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W1592 TO DR. CALVIN BROOKS MCQUESTEN from his friend and colleague Dr. John Mullin
May 16 1886
To: Dr. Calvin Brooks McQuesten New York
From: Hamilton, Ontario

My Dear Dr.

I was glad to hear from you after your long silence. I often wished you would write and thought that perhaps you would suddenly turn up some day in our City. But it would seem that this is not to be and yet--I can not help thinking that you would do better to get any information from [Isaak?] personally rather than thro' myself or any one else--At all events it is impossible for me to give the information as to the financial situation for I have not learned anything you do not know. I have heard nothing further about the Arcade and have not the slightest information that would guide me in giving a satisfactory answer to your enquiry.

One would think that by this time your agent Walker would be in possession of full knowledge of the position of affairs. It is certain that I could not find out anything certain without running the very great risk of being thought over curious.

In order to try to bring you and Mr. McQ. [Isaac] to a proper understanding I did "step in where angels might fear to tread" but having reached the point of letting Mr. McQ. understand how you felt, I think it was quite time for me to 'take a back seat'; for the rest might be done thro' the frankness which ought to prevail. But as I said before it seems to me that your personal full acquaintance with the affairs can hardly be got thro' writing letters.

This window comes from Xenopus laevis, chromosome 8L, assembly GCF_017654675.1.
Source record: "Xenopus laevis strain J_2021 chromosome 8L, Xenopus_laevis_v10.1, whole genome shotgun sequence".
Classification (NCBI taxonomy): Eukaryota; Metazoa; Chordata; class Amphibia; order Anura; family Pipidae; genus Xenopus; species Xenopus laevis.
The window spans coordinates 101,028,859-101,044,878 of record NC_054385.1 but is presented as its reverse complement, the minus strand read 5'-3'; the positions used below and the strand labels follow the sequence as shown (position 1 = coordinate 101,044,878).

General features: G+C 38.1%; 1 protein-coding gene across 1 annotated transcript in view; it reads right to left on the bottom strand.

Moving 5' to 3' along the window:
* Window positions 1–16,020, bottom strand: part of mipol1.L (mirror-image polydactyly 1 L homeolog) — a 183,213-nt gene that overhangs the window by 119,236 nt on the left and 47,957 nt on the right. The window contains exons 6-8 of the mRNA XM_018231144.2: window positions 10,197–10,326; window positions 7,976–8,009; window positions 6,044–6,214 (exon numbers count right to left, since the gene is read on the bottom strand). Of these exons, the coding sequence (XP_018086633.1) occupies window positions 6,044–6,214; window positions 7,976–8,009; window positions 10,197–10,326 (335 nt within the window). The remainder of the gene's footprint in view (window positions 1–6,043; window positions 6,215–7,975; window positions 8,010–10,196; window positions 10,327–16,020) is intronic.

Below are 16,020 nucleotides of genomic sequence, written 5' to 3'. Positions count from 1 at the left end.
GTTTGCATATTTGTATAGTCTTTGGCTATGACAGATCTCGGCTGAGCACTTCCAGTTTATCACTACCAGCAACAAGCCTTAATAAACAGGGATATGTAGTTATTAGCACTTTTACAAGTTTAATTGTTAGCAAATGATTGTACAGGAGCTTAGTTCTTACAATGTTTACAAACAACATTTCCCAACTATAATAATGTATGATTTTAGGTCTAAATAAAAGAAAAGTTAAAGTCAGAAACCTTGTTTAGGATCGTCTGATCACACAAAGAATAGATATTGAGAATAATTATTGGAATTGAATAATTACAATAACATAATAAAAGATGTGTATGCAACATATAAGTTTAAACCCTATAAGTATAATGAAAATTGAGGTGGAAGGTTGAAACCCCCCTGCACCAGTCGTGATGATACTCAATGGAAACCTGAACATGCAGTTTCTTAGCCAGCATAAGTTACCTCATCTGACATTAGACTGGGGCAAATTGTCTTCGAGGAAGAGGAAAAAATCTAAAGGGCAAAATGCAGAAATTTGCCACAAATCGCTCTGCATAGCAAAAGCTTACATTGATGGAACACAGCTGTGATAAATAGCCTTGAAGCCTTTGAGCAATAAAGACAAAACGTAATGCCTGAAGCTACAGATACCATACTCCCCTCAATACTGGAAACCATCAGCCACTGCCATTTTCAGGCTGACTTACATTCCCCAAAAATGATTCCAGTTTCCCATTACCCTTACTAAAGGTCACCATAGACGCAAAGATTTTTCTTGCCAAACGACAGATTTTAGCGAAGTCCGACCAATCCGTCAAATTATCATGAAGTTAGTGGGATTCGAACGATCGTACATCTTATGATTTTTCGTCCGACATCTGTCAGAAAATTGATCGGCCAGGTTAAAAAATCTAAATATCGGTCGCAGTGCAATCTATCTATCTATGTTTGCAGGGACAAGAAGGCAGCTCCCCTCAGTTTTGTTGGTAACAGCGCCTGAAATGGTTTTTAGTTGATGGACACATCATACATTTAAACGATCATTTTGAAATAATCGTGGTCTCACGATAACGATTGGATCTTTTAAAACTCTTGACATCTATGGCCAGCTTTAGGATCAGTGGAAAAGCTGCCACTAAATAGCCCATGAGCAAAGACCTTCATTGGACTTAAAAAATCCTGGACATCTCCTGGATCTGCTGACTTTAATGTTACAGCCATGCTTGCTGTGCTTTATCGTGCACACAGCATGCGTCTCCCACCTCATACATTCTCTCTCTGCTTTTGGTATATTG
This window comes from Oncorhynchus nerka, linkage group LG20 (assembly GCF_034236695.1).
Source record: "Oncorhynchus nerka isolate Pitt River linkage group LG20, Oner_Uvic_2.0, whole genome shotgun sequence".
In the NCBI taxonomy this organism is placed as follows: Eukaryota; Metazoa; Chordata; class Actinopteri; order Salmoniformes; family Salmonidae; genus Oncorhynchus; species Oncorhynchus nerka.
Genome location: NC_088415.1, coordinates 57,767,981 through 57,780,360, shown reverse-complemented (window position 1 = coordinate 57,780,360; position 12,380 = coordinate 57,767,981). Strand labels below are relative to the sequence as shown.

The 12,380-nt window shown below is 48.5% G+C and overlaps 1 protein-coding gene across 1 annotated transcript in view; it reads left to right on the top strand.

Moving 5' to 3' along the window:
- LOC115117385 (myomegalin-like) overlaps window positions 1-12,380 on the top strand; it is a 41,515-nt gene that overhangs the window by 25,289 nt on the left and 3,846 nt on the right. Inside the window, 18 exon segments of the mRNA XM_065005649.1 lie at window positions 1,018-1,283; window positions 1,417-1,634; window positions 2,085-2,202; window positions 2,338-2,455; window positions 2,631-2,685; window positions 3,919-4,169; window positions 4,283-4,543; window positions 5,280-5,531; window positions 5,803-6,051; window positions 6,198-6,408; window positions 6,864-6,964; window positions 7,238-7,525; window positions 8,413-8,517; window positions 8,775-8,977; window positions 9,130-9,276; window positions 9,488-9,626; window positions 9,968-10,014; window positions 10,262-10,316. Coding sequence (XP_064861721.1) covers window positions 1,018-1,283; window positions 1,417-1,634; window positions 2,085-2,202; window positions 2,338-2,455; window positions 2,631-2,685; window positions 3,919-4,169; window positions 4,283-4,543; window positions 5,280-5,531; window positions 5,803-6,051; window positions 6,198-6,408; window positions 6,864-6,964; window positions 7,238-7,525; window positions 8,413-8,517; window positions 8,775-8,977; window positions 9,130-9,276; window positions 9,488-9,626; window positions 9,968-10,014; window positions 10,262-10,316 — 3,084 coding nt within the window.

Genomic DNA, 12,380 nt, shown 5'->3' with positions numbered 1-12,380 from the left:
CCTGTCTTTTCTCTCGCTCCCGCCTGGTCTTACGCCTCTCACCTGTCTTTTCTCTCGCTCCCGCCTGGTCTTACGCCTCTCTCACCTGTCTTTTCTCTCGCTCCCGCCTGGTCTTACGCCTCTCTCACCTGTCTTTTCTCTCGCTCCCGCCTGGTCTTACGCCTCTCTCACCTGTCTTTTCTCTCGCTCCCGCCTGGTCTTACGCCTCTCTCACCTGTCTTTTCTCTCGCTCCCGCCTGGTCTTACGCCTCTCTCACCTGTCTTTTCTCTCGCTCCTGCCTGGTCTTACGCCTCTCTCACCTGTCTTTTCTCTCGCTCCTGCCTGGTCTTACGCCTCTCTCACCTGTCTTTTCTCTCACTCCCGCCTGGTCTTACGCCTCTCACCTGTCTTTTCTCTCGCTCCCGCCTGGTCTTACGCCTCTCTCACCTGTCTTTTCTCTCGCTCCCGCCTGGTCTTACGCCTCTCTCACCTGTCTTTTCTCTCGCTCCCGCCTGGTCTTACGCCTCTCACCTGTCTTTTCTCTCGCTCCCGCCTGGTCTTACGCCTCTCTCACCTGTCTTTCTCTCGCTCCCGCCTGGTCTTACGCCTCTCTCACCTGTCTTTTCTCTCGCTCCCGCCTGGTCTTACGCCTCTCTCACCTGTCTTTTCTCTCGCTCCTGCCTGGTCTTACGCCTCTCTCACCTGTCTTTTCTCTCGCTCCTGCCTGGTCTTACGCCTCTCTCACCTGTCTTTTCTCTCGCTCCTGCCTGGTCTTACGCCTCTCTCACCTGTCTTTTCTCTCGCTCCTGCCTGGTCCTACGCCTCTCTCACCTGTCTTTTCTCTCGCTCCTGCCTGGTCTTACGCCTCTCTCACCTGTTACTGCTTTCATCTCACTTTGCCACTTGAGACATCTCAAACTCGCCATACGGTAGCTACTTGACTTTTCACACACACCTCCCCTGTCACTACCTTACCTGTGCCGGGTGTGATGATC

Now as to the other matter I think appearances are better and more hopeful. I cannot say more than this, as I before observed when writing on this, I am quite satisfied you were wrong in thinking that the error, when you were here, was for the purpose of avoiding "a facing of the facts"--an unfortunate habit had been established and I believe that a sincere effort has been made to resist it.1

I must hurry to a close. I would be glad to follow you in reflections on public morals and professional affairs but bedtime is at hand & I have yet two letters to write--I shall be glad to hear from you again.

Mrs. Mullin joins me in kind remembrances.

Yours sincerely,

[Dr. John] Mullin

1 Dr. John Mullin was Isaac's doctor and he is replying very cautiously to Dr. Calvin McQuesten's inquiries about his half-brother, Isaac's, business and health affairs. Isaac died very suddenly on March 7, 1888 of alcoholism and sleeping potions; he was also bankrupt at that time. See W2520 for more on Isaac and his death.

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The development of this website was directed by Mary Anderson, Ph.D. and Janelle Baldwin, M.A.
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